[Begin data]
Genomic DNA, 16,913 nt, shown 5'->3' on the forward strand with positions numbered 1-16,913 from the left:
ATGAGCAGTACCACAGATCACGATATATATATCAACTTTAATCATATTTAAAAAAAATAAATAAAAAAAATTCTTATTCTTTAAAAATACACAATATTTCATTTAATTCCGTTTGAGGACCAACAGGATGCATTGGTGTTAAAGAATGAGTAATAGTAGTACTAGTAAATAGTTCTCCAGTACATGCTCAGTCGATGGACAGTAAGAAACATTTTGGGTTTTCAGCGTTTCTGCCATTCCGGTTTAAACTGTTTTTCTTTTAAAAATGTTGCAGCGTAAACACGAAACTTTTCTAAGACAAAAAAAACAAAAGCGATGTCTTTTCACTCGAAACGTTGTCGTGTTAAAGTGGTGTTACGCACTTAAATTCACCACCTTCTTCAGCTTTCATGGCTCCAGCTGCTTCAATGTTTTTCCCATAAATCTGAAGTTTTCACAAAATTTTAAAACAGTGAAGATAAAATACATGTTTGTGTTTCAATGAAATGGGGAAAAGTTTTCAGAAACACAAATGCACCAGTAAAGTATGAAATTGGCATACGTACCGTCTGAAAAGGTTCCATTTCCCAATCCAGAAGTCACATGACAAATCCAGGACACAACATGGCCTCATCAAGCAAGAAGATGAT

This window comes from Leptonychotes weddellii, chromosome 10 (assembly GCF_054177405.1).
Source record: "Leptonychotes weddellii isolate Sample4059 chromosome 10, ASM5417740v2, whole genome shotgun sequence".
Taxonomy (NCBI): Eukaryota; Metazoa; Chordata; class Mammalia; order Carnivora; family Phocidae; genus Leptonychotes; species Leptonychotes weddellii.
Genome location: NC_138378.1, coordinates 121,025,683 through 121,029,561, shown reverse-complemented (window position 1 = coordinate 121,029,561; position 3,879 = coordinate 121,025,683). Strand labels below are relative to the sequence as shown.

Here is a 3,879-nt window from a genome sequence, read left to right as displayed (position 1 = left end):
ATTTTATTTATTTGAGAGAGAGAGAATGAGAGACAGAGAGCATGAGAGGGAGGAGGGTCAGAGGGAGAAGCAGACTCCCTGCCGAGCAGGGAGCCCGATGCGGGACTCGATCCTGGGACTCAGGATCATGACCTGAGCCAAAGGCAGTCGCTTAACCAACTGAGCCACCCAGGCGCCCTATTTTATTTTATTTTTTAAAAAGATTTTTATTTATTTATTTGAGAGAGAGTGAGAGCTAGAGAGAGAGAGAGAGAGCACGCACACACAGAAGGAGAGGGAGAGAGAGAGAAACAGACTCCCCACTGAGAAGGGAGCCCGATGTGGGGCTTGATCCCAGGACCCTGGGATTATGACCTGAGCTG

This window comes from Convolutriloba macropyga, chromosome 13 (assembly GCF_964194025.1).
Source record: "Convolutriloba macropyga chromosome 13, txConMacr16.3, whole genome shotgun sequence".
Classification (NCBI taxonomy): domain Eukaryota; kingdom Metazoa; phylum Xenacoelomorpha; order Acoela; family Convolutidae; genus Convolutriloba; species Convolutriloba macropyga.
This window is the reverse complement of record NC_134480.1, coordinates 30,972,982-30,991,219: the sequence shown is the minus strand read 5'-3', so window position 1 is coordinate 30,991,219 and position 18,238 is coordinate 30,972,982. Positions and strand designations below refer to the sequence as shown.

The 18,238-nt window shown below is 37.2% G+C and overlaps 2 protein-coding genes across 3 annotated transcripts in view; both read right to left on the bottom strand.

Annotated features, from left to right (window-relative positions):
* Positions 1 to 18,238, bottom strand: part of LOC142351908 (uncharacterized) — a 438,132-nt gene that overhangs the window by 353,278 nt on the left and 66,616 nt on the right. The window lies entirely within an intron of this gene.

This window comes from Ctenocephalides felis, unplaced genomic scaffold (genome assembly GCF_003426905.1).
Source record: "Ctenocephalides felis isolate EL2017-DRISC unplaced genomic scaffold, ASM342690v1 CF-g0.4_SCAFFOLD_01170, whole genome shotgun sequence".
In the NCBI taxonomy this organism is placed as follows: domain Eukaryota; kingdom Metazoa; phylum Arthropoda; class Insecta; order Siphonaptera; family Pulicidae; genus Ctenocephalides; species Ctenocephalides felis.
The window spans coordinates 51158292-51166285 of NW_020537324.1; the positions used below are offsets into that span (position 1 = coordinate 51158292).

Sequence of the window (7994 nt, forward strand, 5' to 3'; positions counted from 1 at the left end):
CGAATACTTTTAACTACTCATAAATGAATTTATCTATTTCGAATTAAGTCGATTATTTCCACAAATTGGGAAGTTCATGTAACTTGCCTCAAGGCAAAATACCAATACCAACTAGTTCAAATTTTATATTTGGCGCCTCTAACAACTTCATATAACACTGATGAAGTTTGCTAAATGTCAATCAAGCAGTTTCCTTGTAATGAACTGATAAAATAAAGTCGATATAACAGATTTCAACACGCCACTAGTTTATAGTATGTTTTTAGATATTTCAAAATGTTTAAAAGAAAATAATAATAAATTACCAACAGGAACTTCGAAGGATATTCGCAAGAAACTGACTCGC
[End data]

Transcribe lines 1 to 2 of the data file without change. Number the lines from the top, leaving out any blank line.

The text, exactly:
Genomic DNA, 16,913 nt, shown 5'->3' on the forward strand with positions numbered 1-16,913 from the left:
ATGAGCAGTACCACAGATCACGATATATATATCAACTTTAATCATATTTAAAAAAAATAAATAAAAAAAATTCTTATTCTTTAAAAATACACAATATTTCATTTAATTCCGTTTGAGGACCAACAGGATGCATTGGTGTTAAAGAATGAGTAATAGTAGTACTAGTAAATAGTTCTCCAGTACATGCTCAGTCGATGGACAGTAAGAAACATTTTGGGTTTTCAGCGTTTCTGCCATTCCGGTTTAAACTGTTTTTCTTTTAAAAATGTTGCAGCGTAAACACGAAACTTTTCTAAGACAAAAAAAACAAAAGCGATGTCTTTTCACTCGAAACGTTGTCGTGTTAAAGTGGTGTTACGCACTTAAATTCACCACCTTCTTCAGCTTTCATGGCTCCAGCTGCTTCAATGTTTTTCCCATAAATCTGAAGTTTTCACAAAATTTTAAAACAGTGAAGATAAAATACATGTTTGTGTTTCAATGAAATGGGGAAAAGTTTTCAGAAACACAAATGCACCAGTAAAGTATGAAATTGGCATACGTACCGTCTGAAAAGGTTCCATTTCCCAATCCAGAAGTCACATGACAAATCCAGGACACAACATGGCCTCATCAAGCAAGAAGATGAT